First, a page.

Practical teaching component
Quality TESOL courses include a minimum of 6 hours of critically assessed teaching practice, with exposure to various ages and skill levels. The TESOL course in Phnom Penh at AVSE-TESOL includes a minimum of 14 hours of practical experience with two distinct components, observation classes and physically teaching ‘real’ classes. The ‘observation’ component requires the TESOL trainee to ‘shadow’ an experienced ESL teacher plying their trade for a minimum of six hours. Once the observation classes have been checked off, the TESOL trainee moves to the ‘real deal’, critically assessed teaching practice classes. TESOL trainees at AVSE-TESOL teach a minimum of two 60-minute classes and three 120-minute classes (8 hours in total), with classes one, two and three being critically assessed. If a TESOL student feels that they’d benefit from additional teaching practice classes to build confidence – or for any other reason – this can easily be arranged with an AVSE partner school in Phnom Penh or in a Province.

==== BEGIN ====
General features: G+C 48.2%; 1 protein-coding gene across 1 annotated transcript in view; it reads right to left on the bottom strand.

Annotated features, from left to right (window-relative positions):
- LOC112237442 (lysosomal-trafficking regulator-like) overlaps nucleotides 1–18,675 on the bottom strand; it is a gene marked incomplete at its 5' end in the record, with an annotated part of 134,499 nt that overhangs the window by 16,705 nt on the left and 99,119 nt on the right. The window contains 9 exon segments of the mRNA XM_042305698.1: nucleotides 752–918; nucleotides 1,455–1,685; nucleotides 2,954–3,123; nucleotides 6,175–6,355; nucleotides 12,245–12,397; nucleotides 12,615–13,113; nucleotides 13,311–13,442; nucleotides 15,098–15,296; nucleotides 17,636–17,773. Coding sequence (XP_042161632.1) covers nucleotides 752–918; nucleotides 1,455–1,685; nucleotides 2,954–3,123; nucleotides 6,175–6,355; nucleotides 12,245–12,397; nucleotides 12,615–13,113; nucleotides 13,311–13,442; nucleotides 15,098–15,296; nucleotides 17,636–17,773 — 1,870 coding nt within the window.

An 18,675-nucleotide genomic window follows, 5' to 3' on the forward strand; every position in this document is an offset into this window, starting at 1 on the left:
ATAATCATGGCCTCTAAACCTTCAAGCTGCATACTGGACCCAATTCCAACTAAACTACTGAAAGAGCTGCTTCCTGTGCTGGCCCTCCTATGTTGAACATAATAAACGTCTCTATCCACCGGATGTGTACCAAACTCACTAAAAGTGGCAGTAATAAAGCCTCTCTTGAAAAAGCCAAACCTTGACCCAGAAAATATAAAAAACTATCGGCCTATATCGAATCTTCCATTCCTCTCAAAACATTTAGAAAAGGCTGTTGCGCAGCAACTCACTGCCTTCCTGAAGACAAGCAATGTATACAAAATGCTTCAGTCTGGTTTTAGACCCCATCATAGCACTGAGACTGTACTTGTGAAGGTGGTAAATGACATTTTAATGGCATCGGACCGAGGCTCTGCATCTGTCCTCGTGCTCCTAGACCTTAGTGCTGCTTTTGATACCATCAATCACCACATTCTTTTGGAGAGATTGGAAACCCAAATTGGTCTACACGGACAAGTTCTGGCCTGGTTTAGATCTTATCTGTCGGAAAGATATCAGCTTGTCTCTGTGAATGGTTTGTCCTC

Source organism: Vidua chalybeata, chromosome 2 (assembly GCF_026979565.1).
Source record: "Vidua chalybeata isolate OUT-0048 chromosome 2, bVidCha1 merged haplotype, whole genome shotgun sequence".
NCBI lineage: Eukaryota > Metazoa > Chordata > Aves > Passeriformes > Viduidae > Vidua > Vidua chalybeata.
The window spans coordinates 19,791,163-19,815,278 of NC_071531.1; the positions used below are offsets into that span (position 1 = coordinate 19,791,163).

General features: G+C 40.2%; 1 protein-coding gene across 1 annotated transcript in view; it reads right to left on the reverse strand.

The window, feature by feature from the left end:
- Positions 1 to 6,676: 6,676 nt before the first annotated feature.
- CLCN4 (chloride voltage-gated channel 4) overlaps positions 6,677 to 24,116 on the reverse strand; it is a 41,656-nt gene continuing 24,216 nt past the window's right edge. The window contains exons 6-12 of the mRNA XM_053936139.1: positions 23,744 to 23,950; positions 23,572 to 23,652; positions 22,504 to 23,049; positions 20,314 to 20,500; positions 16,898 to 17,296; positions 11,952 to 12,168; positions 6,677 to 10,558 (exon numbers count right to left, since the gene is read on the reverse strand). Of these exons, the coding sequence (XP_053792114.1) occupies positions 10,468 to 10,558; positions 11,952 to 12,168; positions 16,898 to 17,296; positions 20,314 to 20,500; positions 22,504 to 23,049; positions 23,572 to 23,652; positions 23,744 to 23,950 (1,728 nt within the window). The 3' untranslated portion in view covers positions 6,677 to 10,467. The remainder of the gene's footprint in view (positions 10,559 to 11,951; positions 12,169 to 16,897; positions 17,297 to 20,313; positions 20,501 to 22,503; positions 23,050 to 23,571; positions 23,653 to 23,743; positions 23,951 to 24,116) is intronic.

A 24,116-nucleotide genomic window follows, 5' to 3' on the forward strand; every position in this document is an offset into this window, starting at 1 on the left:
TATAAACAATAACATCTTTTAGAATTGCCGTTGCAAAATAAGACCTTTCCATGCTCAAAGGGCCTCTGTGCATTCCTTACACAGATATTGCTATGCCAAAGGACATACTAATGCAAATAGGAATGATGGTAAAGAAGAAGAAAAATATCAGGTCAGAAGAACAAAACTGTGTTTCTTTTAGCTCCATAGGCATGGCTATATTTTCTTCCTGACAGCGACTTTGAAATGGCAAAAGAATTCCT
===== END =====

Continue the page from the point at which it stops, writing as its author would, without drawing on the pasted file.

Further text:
As the words suggest, ‘Practical teaching’ involves experience with ‘real’ students in a ‘real’ classroom environment. The idea is that you put into practice what you’ve learnt during your TESOL course and receive feedback. In a nutshell, under supervision from a qualified teacher, you give this ESL teaching caper your best shot. You hope to ‘swim like an Olympian’ during teaching practice classes, but the reality is that many newbies ‘dog-paddle’ at best and others meet the same fate as the Titanic. It doesn’t matter if you’re an Olympian or have things in common with ‘Fido next door’ or Leonardo DiCaprio; teaching practice is where you make a genuine effort, accept that mistakes will happen and show commitment to doing better next time.
While the direct experience and feedback that teaching practice affords are pivotal to skill development, this phase of a quality TESOL course is also an opportunity to show a potential employer that you can ‘cut the mustard’. Anecdotally, 70% of TESOL trainees enrolled in the TESOL course in Phnom Penh at AVSE-TESOL are employed by the school where they did their teaching practice classes.
There’s ‘job support’ that’s fluff on a website page and there’s meaningful, hands-on job support. Most TESOL providers advertise that their programme comes with job support, but you’d be well-advised to ‘drill down’ on the meaning of the words. What does the TESOL provider actually do to help you land that all-important first teaching job? Where does the job support process start and finish?